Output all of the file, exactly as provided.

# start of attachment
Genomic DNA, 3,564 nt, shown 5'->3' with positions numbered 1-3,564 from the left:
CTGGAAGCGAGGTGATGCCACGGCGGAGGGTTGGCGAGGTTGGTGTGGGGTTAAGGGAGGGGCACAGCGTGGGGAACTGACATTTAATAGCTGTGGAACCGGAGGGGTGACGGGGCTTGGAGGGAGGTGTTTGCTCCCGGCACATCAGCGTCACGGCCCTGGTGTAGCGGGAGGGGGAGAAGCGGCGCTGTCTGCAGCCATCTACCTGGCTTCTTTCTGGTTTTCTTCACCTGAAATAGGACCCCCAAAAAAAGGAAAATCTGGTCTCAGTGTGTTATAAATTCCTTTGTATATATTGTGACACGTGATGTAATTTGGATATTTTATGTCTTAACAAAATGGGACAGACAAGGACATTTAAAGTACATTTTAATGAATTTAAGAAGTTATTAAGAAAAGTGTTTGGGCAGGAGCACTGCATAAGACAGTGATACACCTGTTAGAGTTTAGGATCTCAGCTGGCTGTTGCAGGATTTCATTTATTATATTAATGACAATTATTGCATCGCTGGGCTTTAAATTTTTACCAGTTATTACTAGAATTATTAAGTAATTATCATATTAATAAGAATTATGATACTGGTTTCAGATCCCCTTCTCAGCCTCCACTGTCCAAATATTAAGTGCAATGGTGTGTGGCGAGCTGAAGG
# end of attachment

Genomic DNA, 3,564 nt, shown 5'->3' with positions numbered 1-3,564 from the left:
CTGGAAGCGAGGTGATGCCACGGCGGAGGGTTGGCGAGGTTGGTGTGGGGTTAAGGGAGGGGCACAGCGTGGGGAACTGACATTTAATAGCTGTGGAACCGGAGGGGTGACGGGGCTTGGAGGGAGGTGTTTGCTCCCGGCACATCAGCGTCACGGCCCTGGTGTAGCGGGAGGGGGAGAAGCGGCGCTGTCTGCAGCCATCTACCTGGCTTCTTTCTGGTTTTCTTCACCTGAAATAGGACCCCCAAAAAAAGGAAAATCTGGTCTCAGTGTGTTATAAATTCCTTTGTATATATTGTGACACGTGATGTAATTTGGATATTTTATGTCTTAACAAAATGGGACAGACAAGGACATTTAAAGTACATTTTAATGAATTTAAGAAGTTATTAAGAAAAGTGTTTGGGCAGGAGCACTGCATAAGACAGTGATACACCTGTTAGAGTTTAGGATCTCAGCTGGCTGTTGCAGGATTTCATTTATTATATTAATGACAATTATTGCATCGCTGGGCTTTAAATTTTTACCAGTTATTACTAGAATTATTAAGTAATTATCATATTAATAAGAATTATGATACTGGTTTCAGATCCCCTTCTCAGCCTCCACTGTCCAAATATTAAGTGCAATGGTGTGTGGCGAGCTGAAGG